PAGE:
I’m watching her: this part of me who thinks
and writes (occasionally at once). She’s
onto something new, she thinks. And maybe
she is, I don’t know. What I like best
is the joy I feel her feeling as she races
through her trance. I don’t want to startle her
in this sudden clearing, don’t want
to make my presence known, for fear
she’ll lose her train of thought, for fear
she’ll notice me and blush bright red, like
that time her brother Jim walked in on her
pounding out the piano solo from Cat Stevens’s
“I Think I See the Light” onto her bedroom desk.
Don’t mind me, little one. Keep going. Make
mistakes, change fast and slow, follow
your thought the way I follow you. We’ll both,
we’ll all, be here to help you home again,
when time comes round for that.
And so I start blogging again. Who knows why, exactly? All I know for sure is that I don’t really care if anybody actually reads this thing or not. This is the part of the trip I’m on now–the part where I realize that I just happen to like weaving potholders (my usual metaphor for making “art”), and that’s the end of it. I don’t really see the need to set up a stand on the sidewalk and advertise those potholders to passing motorists. No, only the weaving matters, and in fact once I’ve “finished” the things, I hardly even look at them again. I’m restless to move on. I seem finally to have learned this about myself.
Every other Sunday morning, I co-host a two-hour radio show on a tiny local station, and for days beforehand I find myself working crazily hard on the themes and playlist, because the planning, for me, is the fun part. Learning new songs, resurrecting old ones, dipping into the histories of genres and the lives of pioneers. Then Butch (my friend and co-host) and I do the show, play songs and talk about them, and all that’s fun and fine–especially when it’s my turn to work the sliders and buttons! But it feels more like aftermath than goal. For one thing, I’m pretty sure that on any given Sunday, anywhere from zero to maybe a dozen people are listening to us at all. It’s soothing and freeing, that anonymity. It’s a lot like the feeling right here and now, in fact, as I type this. There are so many, many blogs out there that only a tiny, mostly accidental group of people will ever glance at mine.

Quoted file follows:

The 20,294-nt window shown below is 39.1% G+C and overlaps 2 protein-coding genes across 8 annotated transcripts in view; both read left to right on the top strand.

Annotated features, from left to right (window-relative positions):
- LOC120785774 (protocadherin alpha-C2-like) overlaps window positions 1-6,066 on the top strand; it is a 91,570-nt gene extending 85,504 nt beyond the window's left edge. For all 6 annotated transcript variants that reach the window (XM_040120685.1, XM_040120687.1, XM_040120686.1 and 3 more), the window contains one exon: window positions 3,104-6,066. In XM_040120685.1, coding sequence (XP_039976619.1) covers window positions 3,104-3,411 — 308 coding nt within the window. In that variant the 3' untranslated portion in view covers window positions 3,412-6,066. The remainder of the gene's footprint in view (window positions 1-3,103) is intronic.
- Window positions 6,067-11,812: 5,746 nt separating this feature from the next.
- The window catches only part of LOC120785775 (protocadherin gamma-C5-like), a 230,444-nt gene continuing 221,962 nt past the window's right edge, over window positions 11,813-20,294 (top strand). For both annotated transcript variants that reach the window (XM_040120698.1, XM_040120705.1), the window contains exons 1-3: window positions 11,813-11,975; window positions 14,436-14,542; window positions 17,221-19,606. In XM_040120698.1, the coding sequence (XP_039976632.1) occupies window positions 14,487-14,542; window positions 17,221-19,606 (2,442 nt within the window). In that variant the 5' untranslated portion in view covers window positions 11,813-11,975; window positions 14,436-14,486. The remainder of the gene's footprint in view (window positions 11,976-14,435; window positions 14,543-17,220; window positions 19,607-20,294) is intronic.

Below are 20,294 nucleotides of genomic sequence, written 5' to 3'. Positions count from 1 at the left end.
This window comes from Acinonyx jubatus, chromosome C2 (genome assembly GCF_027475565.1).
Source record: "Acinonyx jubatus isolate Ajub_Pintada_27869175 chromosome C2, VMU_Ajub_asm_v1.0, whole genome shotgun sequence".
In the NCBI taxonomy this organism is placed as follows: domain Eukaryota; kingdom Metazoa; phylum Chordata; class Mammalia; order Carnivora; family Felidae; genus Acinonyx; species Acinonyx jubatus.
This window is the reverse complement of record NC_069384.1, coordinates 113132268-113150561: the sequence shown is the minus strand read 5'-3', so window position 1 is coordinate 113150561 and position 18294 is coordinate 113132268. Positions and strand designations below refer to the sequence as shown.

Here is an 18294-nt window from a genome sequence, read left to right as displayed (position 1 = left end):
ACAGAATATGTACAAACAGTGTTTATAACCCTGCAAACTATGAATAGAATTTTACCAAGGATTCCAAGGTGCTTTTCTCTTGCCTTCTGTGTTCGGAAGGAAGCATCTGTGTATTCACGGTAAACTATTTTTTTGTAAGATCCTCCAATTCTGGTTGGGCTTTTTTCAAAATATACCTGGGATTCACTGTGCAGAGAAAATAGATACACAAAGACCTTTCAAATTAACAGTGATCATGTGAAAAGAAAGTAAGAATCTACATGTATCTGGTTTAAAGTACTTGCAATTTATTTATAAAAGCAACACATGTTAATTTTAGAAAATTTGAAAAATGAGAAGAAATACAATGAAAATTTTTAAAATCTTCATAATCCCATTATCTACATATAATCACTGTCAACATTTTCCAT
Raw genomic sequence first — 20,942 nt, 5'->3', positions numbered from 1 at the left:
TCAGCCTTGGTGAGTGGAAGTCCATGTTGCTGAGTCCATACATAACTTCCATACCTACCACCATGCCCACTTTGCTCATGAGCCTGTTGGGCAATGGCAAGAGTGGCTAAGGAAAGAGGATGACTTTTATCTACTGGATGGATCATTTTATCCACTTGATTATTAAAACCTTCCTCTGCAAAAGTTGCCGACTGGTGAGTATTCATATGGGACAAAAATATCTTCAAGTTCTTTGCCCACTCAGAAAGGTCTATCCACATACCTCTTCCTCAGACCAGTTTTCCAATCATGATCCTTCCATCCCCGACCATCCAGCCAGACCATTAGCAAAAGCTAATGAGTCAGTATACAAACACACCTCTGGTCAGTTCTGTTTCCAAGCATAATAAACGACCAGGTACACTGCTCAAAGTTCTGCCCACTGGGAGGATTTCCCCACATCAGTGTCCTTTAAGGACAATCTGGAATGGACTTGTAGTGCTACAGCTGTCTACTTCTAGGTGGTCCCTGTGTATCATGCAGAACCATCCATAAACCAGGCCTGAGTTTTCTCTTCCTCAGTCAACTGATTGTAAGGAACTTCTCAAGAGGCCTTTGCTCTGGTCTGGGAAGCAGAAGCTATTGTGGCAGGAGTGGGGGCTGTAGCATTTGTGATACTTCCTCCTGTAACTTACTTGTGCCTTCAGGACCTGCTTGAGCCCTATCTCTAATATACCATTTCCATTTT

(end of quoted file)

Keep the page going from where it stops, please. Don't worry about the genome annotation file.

So I’m free. Forgive me for saying so, but it doesn’t seem to matter to me whether the reader (that’s “you,” by the way) exists at all. It’s actually more useful, in fact, to imagine myself alone. After all, I’ve served a lifetime as my own favorite and most loyal witness. By now, I can be “you” just as easily as you can. I ‘m finally learning that, for me, the best joys lie in practice, not performance.
From today’s diary: